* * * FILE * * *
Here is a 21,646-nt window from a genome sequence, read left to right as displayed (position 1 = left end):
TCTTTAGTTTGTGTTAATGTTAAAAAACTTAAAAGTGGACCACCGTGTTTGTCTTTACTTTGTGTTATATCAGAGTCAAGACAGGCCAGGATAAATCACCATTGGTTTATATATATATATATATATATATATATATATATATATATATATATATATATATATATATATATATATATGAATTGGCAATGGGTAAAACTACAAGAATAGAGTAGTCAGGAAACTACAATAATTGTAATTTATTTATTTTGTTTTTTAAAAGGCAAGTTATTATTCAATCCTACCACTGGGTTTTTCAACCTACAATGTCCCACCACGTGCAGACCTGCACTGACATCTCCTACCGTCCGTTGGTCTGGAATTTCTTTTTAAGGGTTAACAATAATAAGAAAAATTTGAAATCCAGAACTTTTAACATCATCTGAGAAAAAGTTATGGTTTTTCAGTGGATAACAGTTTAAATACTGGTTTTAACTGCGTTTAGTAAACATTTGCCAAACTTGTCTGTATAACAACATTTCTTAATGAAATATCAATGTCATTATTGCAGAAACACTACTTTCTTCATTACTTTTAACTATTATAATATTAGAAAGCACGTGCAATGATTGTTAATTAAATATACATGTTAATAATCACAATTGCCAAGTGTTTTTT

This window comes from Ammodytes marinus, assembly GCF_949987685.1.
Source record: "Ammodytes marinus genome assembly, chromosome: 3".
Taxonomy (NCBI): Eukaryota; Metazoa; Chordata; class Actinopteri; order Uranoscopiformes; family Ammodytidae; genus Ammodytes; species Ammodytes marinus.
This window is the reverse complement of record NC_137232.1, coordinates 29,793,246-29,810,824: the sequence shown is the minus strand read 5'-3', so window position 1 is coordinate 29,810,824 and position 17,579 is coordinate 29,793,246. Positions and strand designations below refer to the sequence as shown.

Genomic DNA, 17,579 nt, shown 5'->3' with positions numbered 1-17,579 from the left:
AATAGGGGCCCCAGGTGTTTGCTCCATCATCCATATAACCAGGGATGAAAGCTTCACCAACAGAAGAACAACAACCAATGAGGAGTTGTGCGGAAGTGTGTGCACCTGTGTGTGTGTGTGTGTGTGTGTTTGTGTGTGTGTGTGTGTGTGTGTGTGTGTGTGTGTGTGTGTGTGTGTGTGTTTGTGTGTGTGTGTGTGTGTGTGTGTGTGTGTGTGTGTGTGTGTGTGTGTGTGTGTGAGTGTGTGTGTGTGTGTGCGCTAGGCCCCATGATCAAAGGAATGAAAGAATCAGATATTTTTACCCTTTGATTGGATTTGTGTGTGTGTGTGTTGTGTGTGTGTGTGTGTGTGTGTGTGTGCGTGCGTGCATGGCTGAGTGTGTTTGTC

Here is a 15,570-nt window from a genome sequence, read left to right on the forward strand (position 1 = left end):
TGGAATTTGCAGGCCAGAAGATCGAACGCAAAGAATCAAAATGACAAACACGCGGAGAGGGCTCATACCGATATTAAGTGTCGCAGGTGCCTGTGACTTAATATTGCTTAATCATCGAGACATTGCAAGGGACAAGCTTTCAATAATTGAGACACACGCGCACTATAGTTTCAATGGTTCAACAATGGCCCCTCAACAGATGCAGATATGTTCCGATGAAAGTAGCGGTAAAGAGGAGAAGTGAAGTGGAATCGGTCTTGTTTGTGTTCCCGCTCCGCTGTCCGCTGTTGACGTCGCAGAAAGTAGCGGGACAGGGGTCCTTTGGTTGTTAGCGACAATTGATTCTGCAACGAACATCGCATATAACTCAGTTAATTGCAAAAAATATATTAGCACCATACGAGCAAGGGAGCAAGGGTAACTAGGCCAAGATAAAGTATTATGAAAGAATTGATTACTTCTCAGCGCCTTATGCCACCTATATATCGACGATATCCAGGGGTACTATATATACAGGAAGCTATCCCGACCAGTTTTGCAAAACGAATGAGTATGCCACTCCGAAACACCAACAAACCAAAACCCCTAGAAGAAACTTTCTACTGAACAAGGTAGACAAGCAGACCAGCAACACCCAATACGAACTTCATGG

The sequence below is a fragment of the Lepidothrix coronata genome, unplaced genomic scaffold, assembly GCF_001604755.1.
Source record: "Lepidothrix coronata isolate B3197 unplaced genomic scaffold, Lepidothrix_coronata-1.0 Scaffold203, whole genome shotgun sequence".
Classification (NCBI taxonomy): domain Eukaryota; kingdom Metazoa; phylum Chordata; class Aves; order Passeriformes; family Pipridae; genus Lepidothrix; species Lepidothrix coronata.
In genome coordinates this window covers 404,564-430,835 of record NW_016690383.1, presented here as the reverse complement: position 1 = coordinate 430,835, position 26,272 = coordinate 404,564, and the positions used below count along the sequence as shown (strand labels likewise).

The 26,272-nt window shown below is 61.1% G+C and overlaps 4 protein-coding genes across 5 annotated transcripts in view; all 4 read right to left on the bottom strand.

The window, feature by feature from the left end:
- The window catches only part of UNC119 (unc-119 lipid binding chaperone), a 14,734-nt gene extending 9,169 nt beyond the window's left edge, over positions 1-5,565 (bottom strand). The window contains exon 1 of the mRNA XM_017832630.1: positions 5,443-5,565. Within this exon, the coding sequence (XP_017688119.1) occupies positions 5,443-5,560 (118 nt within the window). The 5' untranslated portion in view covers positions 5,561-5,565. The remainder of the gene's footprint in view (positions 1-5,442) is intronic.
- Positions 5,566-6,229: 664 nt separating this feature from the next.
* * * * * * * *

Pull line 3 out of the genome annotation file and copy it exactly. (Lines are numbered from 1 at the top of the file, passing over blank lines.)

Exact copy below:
This window comes from Ammodytes marinus, assembly GCF_949987685.1.